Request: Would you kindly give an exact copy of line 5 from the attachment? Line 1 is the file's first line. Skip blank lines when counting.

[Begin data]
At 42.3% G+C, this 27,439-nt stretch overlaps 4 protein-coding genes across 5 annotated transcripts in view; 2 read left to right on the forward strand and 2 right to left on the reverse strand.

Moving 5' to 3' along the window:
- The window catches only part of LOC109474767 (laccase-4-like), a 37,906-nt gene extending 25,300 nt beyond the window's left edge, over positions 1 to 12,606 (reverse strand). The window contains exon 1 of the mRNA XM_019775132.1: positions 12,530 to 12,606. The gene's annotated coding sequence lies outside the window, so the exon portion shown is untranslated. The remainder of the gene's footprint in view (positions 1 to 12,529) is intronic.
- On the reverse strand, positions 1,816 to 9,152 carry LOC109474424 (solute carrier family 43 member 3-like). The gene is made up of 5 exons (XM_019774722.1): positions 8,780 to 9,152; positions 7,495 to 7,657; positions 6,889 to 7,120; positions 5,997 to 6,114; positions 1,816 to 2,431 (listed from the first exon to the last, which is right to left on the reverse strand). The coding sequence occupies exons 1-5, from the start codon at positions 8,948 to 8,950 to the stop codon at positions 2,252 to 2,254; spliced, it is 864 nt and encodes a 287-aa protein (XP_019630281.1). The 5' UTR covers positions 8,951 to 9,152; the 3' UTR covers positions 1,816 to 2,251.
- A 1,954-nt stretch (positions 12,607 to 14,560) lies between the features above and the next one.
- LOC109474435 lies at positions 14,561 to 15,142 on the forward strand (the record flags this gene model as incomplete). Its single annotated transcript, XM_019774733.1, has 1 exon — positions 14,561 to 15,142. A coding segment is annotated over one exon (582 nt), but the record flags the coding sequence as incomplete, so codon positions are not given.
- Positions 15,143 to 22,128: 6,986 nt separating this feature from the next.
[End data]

- A 1,954-nt stretch (positions 12,607 to 14,560) lies between the features above and the next one.